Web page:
Some key signs and symptoms that one might see in someone suffering from an excess type migraine could be extreme irritability and prone to shouting outbursts of temper, red face, tending to feel the heat, restless sleeper and the headache would likely to be severe and pounding, on one side, probably around the temple and eye. Someone suffering from this type of migraine would be likely to have triggers such as eating too much rich or greasy foods, drinking too much alcohol or coffee, being in a hot environment or being under additional stress.

In this instance, Acupuncture treatment would focus on a selection of points that helped to clear heat in the system and reduce stress and suggestions would be made for stress management, lifestyle adjustments and reduction of heating foods and drinks.

Example of a Deficiency Migraine Patient

It is most often women who suffer from deficiency type migraine headaches and they can often, though not always be related to her menstrual cycle. This person would be likely to feel tired a lot of the time, have difficulty getting to sleep at night, suffer from episodes of lightheaded-ness or dizziness, get blurred vision and dry eyes, and feel weak, especially after missing a meal. Someone suffering from this type of migraine is likely to have triggers that include skipping meals, overdoing things, lack of sleep or feeling particularly tired, certain foods may trigger migraines such as wheat or cheese and a female patient may find that she gets migraines during or after her period.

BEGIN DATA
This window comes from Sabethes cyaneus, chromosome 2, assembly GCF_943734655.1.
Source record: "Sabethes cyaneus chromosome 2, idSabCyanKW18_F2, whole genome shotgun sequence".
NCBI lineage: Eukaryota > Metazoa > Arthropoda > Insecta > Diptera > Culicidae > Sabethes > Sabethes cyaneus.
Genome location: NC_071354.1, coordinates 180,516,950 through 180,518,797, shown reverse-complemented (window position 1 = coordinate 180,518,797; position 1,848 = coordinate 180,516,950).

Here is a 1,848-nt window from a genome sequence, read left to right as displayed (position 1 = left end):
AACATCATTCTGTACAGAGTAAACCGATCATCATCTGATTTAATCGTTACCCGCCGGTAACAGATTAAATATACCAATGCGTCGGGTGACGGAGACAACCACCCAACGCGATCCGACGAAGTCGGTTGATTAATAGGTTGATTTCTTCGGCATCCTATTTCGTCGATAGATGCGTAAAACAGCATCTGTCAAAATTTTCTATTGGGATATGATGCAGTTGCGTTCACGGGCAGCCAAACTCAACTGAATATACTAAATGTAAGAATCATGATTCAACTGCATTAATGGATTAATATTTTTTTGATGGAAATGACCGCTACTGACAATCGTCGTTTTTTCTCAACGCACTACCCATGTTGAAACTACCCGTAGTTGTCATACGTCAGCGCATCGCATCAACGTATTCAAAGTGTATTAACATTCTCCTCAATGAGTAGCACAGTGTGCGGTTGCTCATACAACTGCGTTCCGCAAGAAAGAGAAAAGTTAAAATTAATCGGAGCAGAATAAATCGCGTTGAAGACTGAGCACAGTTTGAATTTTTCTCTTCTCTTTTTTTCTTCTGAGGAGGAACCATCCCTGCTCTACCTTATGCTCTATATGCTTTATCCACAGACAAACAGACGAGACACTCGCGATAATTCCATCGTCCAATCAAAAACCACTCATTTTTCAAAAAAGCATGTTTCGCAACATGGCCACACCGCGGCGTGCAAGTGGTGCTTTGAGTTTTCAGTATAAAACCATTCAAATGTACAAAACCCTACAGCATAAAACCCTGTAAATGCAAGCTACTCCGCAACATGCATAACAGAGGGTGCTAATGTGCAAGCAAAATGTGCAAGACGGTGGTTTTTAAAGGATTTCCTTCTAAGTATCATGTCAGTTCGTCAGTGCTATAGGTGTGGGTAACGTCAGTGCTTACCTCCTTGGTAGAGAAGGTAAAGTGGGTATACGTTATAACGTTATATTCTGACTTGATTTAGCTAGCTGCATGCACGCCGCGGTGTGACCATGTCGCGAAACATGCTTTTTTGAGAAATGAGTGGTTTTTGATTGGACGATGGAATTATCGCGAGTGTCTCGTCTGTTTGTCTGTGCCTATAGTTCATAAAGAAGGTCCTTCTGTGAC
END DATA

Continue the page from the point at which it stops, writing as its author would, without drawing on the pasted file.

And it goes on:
In this instance, Acupuncture treatment would focus on a selection of points that would strengthen the digestive system to help improve the uptake of nutrients and strengthen constitutional reserves. Advice might include some dietary adjustments, ensuring the person is eating enough and enough of the right sort of food and that enough rest is built into the day and increase sleep.

Example of a Mixed Deficiency and Excess Migraine Patient

The mixed migraine patient is likely to share some similarities to the deficiency and the excess patient but their symptoms of tiredness and temper may not be quite so extreme as the other categories. This patient may have a busy life and feels stressed and irritable a lot of the time. They may find they have enough energy whilst at work or for other essential tasks but feel exhausted when they are finished. Their headaches often start at the end of a particularly stressful day or week and are likely to be painful at the time and leave them feeling exhausted afterwards.

Acupuncture treatment would focus on reducing stress and strengthening core reserves. Advice would be likely to include relaxation techniques and additional sources of support for stress management as well as doing appropriate exercise and some dietary recommendations to help improve energy.

Acupuncture for Everyone

Everyone is unique and has his or her own complex pattern of health, and every migraine sufferer has their own individual set of circumstances that underlie and trigger their migraines. My role as an acupuncturist is to identify what is out of balance in your individual set of circumstances and provide you with individualised treatment and advice.